(A) A Death Benefit is payable upon the death of an Active Participant who is not eligible for a Qualified Preretirement Survivor Annuity under Section 7.01. Such Participant is eligible regardless of his vested status as long as he is an Active Participant under Section 1.02. The amount of the Death Benefit is determined under Section 7.03(A).
(B) A Participant who retires without a joint and survivor annuity is eligible for a Death Benefit as determined under Section 7.03(B).
(C) A Participant who retires with a joint and survivor annuity is eligible for a Death Benefit as determined under Section 7.03(C).
(D) Under no circumstances will there be a duplication of survivor benefits and Death Benefits under this Plan.
John Balli was not retired when he passed away. As a result, eligibility for death benefits is determined under (A) above which requires the participant to be an 'Active Participant' as defined in the Plan. Section 1.02 of the Plan defines 'Active Participant' as any Participant who continues to accrue Pension Credits in accordance with Article II of this Plan and who has not suffered a One-Year-Break in Service as described in the Plan. According to Fund Office records, John Balli suffered a One-Year-Break in Service during the Plan Year June 1, 2009 through May 31, 2010. As a result, he was not an Active Participant as defined under the Plan on the date of his death.
In the appeal form you submitted, you state that it is unfair that the participant receives no death benefit because he is not married and not an active participant. While the Trustees sympathize with your situation, they have an obligation to administer the terms of the Plan as written. Accordingly, because he was not an Active Participant at the time of his death, no death benefit is payable on the participant's behalf. Therefore, based on a review of the terms of the Plan, the Board unanimously voted to deny your claim on appeal.
(Doc. 4-1 at PageID 26-27 (emphases added)). Hoffman further advised Charles that, while no further appeals were permitted under the terms of the Plan, he had "the right to bring a civil action under Section 502(a) of ERISA within 90 days of the date of this letter." (Id. at PageID 27 (emphasis added)).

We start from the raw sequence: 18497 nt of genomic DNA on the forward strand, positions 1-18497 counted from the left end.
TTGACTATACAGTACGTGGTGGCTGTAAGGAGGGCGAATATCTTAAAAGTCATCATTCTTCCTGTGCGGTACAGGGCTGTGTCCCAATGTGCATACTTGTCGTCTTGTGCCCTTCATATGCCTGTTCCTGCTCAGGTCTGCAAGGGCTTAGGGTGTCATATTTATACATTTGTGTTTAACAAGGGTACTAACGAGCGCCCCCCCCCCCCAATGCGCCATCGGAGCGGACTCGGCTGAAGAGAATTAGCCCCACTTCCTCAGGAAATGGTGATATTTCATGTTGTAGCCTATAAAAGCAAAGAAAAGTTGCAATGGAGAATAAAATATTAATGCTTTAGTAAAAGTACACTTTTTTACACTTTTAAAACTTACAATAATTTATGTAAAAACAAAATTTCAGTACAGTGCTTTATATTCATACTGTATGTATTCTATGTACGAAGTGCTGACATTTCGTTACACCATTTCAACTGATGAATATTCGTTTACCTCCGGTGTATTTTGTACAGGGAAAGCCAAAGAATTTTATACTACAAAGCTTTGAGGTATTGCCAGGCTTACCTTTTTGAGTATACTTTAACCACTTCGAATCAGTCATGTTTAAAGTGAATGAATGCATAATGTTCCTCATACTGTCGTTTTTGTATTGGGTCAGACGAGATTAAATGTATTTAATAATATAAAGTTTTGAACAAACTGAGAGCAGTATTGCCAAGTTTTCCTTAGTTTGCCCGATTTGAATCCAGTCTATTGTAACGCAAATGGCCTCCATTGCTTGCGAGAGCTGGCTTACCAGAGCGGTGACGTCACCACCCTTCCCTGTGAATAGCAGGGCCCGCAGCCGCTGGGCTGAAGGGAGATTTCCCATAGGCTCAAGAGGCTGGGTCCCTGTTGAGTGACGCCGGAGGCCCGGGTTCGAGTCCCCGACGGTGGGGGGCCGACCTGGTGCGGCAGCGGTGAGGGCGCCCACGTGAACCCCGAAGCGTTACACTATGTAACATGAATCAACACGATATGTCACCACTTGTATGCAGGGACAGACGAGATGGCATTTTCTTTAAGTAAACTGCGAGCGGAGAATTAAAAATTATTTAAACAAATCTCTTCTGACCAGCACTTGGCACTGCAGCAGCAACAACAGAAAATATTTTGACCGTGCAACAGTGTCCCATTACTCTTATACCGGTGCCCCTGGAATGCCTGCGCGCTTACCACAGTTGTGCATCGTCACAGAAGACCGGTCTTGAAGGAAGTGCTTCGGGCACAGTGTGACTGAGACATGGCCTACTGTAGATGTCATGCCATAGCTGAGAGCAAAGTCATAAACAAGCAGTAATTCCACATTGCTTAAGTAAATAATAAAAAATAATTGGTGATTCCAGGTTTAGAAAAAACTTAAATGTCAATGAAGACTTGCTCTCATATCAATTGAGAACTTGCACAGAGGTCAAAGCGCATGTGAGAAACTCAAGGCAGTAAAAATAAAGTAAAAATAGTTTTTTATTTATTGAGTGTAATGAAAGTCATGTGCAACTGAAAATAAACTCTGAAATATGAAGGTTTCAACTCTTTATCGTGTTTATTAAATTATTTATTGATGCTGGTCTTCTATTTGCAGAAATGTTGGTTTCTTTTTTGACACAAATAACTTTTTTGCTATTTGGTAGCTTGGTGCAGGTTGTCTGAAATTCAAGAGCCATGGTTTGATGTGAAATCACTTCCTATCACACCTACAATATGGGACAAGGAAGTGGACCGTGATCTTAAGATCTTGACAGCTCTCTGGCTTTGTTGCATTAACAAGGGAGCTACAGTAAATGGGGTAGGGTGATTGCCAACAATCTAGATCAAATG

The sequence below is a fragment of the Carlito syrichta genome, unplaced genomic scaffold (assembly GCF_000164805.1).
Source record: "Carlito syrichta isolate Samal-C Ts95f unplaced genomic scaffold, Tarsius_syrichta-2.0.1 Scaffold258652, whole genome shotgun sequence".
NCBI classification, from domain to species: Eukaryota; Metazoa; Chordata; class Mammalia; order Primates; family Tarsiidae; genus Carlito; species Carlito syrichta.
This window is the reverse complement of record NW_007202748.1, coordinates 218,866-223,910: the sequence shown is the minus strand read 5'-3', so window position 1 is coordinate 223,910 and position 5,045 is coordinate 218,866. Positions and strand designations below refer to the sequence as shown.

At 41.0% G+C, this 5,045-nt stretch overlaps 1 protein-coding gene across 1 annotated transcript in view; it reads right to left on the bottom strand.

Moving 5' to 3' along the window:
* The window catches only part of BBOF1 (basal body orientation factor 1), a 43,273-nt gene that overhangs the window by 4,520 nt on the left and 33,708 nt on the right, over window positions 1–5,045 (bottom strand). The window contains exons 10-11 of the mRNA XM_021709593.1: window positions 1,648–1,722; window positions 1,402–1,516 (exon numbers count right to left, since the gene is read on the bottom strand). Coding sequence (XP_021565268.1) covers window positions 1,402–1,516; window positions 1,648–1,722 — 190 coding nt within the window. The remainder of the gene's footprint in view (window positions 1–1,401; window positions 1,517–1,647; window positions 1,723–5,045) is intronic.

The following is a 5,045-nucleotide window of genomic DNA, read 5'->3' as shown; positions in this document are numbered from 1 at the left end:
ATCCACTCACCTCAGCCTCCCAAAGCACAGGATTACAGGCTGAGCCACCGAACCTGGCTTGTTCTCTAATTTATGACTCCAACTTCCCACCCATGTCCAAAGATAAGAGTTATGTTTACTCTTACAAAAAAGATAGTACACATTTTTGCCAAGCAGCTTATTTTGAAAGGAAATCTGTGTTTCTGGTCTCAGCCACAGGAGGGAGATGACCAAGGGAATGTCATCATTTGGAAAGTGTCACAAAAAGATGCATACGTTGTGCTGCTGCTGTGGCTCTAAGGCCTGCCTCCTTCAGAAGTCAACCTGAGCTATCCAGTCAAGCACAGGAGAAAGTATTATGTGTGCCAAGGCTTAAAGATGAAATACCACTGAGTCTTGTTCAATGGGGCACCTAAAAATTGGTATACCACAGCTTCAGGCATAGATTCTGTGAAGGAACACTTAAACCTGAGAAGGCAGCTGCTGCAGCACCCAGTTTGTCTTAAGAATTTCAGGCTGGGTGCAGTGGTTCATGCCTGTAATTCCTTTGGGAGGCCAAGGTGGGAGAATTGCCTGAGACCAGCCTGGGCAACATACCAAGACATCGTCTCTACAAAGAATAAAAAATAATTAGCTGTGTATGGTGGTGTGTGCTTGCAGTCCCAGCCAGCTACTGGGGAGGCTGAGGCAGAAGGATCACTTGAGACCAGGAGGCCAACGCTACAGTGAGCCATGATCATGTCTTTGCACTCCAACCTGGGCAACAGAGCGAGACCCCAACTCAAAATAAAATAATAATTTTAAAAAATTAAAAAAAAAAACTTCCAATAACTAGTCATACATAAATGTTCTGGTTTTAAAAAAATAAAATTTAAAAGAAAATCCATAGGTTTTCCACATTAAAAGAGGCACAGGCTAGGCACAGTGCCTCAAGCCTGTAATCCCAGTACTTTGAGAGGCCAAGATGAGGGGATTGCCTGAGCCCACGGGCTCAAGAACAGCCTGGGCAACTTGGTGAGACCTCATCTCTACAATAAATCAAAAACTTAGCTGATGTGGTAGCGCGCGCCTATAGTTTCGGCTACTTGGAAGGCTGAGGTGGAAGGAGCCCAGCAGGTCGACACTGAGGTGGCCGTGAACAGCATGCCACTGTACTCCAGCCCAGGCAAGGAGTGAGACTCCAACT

The Estate did attach to its Complaint a Pension Fund accounting dated May 31, 2015. (Doc. 1 at PageID 5-6). That statement reflects a "Total Death Benefit to 5/31/2015" in the amount of $142,374.71. (Id. at PageID 6). It advises, "You [John Balli] have a Vested Right to the Accrued Benefits shown above. When you reach retirement age, you must apply to the Administration Office for your pension to start." (Id. (emphasis added)). Charles James Balli, brother, is listed as John's current beneficiary. (Id.).
As recited earlier, the Pension Fund contends the Complaint is time-barred because it was filed after the time period established in the Pension Plan Document. Section 14.05 of the Plan Document provides in relevant part, "In the event an appeal has been denied, no legal action can be brought with respect to a claim under the Plan after 90 days from the decision on appeal." (Doc. 4-2 at PageID 90 (emphasis added)). The Estate was clearly informed of this deadline in the October 26, 2017 letter from Rinda Hoffman to Charles Balli. (See Doc. 4-1 at PageID 27). There appears to be no question that this civil action, commenced on November 20, 2018, was filed some thirteen months after the October 26, 2017 decision on appeal, substantially beyond the 90-day limitations period. The Estate concedes this point. (See Doc. 5 at PageID 104-05).
The Pension Fund further contends that, even if the Complaint had been timely filed, it properly denied the Estate's appeal for a Death Benefit based on controlling provisions within the Pension Plan Document. To receive a Death Benefit, one must be an "Active Participant," meaning a Participant who has not suffered a "One-Year Break in Service." Yet John Balli, who died in May 2017, last worked under the Plan during the 2008-2009 Plan Year; consequently, he suffered a "One-Year Break in Service," rendering him—and thus his estate—ineligible for a Death Benefit. The Estate also concedes this point. (Id.).
The Estate counters that it seeks return of John Balli's employee contributions to the Plan, a claim independent of whether it is entitled to a Death Benefit. (See Doc. 1 ¶ 8 at PageID 2 ("During his time as a member of The Union, John Balli was a participant in and made contributions from his wages to an account in his name in The Pension Fund.")). It relies on the May 31, 2015 accounting Balli received more than two years prior to his death, which reported a "Total Death Benefit" to date of $142,374.71 and contained the advice that he had a "Vested Right to the Accrued Benefits shown [ ]." The Estate seeks return of these "self-made contributions" under 29 U.S.C. § 1053(a)(1), which reads:
(a) Nonforfeitability requirements
Each pension plan shall provide that an employee's right to his normal retirement benefit is nonforfeitable upon the attainment of his normal retirement age and in addition shall satisfy the requirements of paragraphs (1) and (2) of this subsection.
(1) A plan satisfies the requirements of this paragraph if an employee's rights in his accrued benefit derived from his own contributions are nonforfeitable.